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The ripple effect

FEW projects are born on such a wave of goodwill as the Pebbles Gallery & Art Café in Allendale.

Amanda Galbraith

Art lover Amanda Galbraith has made a big splash with Pebbles, as David Whetstone reports

FEW projects are born on such a wave of goodwill as the Pebbles Gallery & Art Café in Allendale. This becomes abundantly clear when you quiz the Pebbles founder – and self-styled project leader – Amanda Galbraith. She’s out the back serving cake when I arrive. At one of the tables in the front, there’s a contented customer with a plate of cake in front of her and a paperback in her hands. She looks as though she’s been there for hours, maybe days – for Pebbles is open seven days a week.

There is art everywhere – prints, jewellery, paintings, ceramic plates and vessels. And there are more café tables at the back.

In truth, it is a little hard at Pebbles to see where the boundary lies between café and gallery and also between private and public areas.

After handing me a coffee, Amanda smiles broadly and says this is just the way it was meant to be. Isn’t this the best job in the world?” she says brightly.

“I’m surrounded by all this art and all these artists and I get to eat cake and drink coffee when I come to work. It’s just fab.”

Amanda’s enthusiasm is infectious, which maybe explains why so many supported her plan to open an art centre in the Pennine village.

Canvassing local people, she was bowled over by their enthusiasm. Local businesses supported her to the hilt, offering free paint and turps to decorate the premises, hanging baskets to brighten the front and even to pay her phone bill.

Just before the grand opening last year, it suddenly struck her that something was missing. “I’d forgotten a till. One of the artists said I should use a wicker basket but the next day Chris from the tea rooms appeared with a till.”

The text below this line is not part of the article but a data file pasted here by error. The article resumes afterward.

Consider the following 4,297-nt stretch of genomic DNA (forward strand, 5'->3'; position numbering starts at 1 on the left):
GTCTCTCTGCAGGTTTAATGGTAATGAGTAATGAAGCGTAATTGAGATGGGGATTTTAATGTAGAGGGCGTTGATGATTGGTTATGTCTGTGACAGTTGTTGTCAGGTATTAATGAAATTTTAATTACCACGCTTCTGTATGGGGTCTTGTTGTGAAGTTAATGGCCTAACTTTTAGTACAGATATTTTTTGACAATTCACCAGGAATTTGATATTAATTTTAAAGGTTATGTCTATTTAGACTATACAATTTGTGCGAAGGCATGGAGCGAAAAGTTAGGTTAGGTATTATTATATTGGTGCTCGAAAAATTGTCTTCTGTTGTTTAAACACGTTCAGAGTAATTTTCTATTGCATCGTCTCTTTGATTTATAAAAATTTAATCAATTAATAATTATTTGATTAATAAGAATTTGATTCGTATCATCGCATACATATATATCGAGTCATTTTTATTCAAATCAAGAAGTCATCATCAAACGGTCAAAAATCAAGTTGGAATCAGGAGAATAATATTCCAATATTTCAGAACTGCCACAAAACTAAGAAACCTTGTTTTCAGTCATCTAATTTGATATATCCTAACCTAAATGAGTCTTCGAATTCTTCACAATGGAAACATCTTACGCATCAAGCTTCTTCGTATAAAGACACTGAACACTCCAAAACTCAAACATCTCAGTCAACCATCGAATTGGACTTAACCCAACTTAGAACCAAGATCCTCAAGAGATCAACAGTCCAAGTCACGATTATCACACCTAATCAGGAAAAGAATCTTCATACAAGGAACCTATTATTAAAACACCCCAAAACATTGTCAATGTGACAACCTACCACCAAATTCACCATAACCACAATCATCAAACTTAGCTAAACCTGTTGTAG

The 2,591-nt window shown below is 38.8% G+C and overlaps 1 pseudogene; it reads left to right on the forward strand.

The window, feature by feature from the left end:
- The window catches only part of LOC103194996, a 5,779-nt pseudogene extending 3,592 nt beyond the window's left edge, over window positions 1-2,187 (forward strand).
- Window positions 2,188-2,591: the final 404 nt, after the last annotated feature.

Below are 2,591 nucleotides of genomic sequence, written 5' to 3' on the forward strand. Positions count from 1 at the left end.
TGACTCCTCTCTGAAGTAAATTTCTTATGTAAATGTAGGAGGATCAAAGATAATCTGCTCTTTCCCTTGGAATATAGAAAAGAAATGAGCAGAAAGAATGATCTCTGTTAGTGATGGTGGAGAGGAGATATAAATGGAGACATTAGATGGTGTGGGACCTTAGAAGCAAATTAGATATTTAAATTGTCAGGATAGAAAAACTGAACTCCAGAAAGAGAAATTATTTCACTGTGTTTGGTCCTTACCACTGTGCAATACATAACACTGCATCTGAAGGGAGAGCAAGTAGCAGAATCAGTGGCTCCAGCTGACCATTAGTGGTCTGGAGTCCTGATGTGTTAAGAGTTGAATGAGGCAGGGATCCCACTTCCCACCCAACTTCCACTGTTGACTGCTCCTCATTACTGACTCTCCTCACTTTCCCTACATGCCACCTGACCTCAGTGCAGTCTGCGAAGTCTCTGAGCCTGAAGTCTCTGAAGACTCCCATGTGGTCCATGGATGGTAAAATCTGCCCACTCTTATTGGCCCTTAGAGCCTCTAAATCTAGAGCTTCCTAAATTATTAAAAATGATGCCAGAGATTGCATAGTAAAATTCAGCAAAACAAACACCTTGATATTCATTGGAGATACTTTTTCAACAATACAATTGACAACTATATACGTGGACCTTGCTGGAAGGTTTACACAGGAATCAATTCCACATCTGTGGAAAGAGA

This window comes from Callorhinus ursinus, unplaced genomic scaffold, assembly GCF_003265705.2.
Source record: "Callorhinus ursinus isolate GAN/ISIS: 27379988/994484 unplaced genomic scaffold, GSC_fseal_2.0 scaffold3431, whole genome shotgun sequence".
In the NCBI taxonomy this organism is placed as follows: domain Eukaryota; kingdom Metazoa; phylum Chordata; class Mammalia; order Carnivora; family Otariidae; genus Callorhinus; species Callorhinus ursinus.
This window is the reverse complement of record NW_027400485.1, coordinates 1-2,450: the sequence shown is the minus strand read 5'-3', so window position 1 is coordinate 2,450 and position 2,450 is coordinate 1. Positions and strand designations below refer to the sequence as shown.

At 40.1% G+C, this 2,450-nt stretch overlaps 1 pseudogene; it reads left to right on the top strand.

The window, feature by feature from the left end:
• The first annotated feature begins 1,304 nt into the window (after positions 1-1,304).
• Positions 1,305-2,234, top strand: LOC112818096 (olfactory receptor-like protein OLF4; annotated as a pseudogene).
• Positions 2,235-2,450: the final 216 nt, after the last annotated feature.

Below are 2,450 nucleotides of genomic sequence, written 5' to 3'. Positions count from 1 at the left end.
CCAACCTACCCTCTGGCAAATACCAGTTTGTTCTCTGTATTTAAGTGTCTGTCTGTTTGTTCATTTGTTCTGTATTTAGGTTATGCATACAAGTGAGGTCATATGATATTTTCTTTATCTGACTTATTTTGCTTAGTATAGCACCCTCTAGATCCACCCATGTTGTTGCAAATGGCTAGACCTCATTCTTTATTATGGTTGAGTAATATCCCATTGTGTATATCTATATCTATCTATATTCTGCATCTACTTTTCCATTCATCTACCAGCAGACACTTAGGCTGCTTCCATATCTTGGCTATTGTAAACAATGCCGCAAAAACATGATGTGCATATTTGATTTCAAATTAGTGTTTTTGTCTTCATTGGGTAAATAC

Since the Allendale tea rooms were the local business most likely to feel threatened by the arrival of a café, this was altruism at its most potent. But Amanda says the services they offer are carefully delineated so neither steps on the other’s toes.

If Amanda is lucky, then she has made her own luck. Born in South Shields, she lived just over the border in Cumbria for 22 years, bringing up her three boys, before moving to nearby Catton eight years ago. Eighteen months ago she set up as Bewitching Jewellery, designing and making her own pieces for sale.

Then her eye fell on the stone building which had been a butcher’s shop and then a restaurant and was now locked up, cold and empty. She approached the owner who had plans to turn it into residential accommodation. “Once I explained what I wanted to do, he just said, ‘Please do that. But please could you have a café as part of the plan’?”

Enthused like all the rest, he offered a month’s free rent so Amanda could get the place up and running.

“I said I didn’t know anything about coffee shops, but it has worked well. People will come in and have a coffee, look at the art and spend hours reading,” says Amanda.

Having raised £10,000 in eight weeks, and enlisted the help of a small army (including her husband, an electrician), Pebbles threw open its doors for the first time last September.

In structure and ambition, it is rather more complex than a normal art gallery or café, as Amanda explains.